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Examining the utility of the Hamilton early warning scores (HEWS) at triage: Retrospective pilot study in a Canadian emergency department

  • Steven Skitch (a1) (a2), Benjamin Tam (a2), Michael Xu (a3), Laura McInnis (a4), Anthony Vu (a4) and Alison Fox-Robichaud (a2)...

Abstract

Objectives

Early warning scores use vital signs to identify patients at risk of critical illness. The current study examines the Hamilton Early Warning Score (HEWS) at emergency department (ED) triage among patients who experienced a critical event during their hospitalization. HEWS was also evaluated as a predictor of sepsis.

Methods

The study population included admissions to two hospitals over a 6-month period. Cases experienced a critical event defined by unplanned intensive care unit admission, cardiopulmonary resuscitation, or death. Controls were randomly selected from the database in a 2-to-1 ratio to match cases on the burden of comorbid illness. Receiver operating characteristic (ROC) curves were used to evaluate HEWS as a predictor of the likelihood of critical deterioration and sepsis.

Results

The sample included 845 patients, of whom 270 experienced a critical event; 89 patients were excluded because of missing vitals. An ROC analysis indicated that HEWS at ED triage had poor discriminative ability for predicting the likelihood of experiencing a critical event 0.62 (95% CI 0.58-0.66). HEWS had a fair discriminative ability for meeting criteria for sepsis 0.77 (95% CI 0.72-0.82) and good discriminative ability for predicting the occurrence of a critical event among septic patients 0.82 (95% CI 0.75-0.90).

Conclusion

This study indicates that HEWS at ED triage has limited utility for identifying patients at risk of experiencing a critical event. However, HEWS may allow earlier identification of septic patients. Prospective studies are needed to further delineate the utility of the HEWS to identify septic patients in the ED.

Objectifs

Les scores de détection précoce reposent sur les signes vitaux pour le repérage des patients susceptibles de souffrir d’une maladie grave. L’étude décrite ici portait sur le score de détection précoce Hamilton Early Warning Score (HEWS), appliqué au moment du triage au service des urgences (SU) chez les patients ayant connu un événement grave durant leur hospitalisation. Le score HEWS a aussi fait l’objet d’évaluation comme indicateur prévisionnel de sepsie.

Méthode

La population à l’étude se composait de malades admis dans deux hôpitaux, sur une période de six mois. Les « cas » étaient formés de malades ayant subi un événement grave, défini comme un séjour non prévu au service des soins intensifs, la réanimation cardiorespiratoire ou la mort. Les « témoins », de leur côté, ont été choisis au hasard dans la base de données, et ce, dans un rapport de deux pour un afin d’apparier les cas selon le fardeau des maladies concomitantes. Enfin, les chercheurs se sont appuyés sur les courbes ROC (courbes caractéristiques de la performance d’un test) pour évaluer le score HEWS comme indicateur prévisionnel d’une détérioration grave et de sepsie.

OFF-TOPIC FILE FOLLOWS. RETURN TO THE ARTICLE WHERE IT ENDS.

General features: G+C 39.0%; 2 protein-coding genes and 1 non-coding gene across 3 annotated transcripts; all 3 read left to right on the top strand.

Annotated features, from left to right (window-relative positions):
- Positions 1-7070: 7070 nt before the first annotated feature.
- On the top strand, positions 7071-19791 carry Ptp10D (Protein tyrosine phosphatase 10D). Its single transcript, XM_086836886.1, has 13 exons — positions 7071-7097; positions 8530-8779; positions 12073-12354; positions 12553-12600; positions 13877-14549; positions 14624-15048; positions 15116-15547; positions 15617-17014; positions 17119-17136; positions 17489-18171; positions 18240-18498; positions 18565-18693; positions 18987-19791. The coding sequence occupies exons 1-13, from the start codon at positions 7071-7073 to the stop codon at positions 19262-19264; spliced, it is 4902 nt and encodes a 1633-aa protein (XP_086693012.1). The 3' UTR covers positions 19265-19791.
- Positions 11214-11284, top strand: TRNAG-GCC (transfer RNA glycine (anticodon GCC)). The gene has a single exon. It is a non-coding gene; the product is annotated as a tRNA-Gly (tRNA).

Résultats

L’échantillon comptait 845 patients, dont 270 ont connu un événement grave. Quatre-vingt-neuf patients ont été écartés en raison de signes vitaux manquants. L’analyse ROC a indiqué que le score HEWS appliqué au moment du triage au SU avait une faible capacité de discrimination au regard des risques d’événements graves (0,62; [IC à 95 % : 0,58-0,66]), une capacité moyenne de discrimination au regard des critères de sepsie (0,77; [IC à 95 % : 0,72-0,82]) et une bonne capacité de discrimination au regard des risques d’événements graves chez les patients septicémiques (0,82; [IC à 95 % : 0,75-0,90]).

Conclusion

D’après les résultats de l’étude, le score HEWS appliqué au moment du triage au SU se révèle finalement peu utile dans le repérage des patients susceptibles de connaître un événement grave, bien qu’il puisse permettre la reconnaissance précoce des patients en état de septicémie. Il faudrait mener des études prospectives afin de circonscrire davantage l’utilité du score HEWS dans le repérage des patients septicémiques au SU.

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Copyright

Corresponding author

Correspondence to: Dr. Steven Skitch, Division of Emergency Medicine, McMaster University, Hamilton General Hospital, McMaster Clinic – 2nd Floor, 237 Barton Street East, Hamilton, ON L8L 2X2; Email: steven.skitch@medportal.ca

References

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Keywords

Examining the utility of the Hamilton early warning scores (HEWS) at triage: Retrospective pilot study in a Canadian emergency department

  • Steven Skitch (a1) (a2), Benjamin Tam (a2), Michael Xu (a3), Laura McInnis (a4), Anthony Vu (a4) and Alison Fox-Robichaud (a2)...

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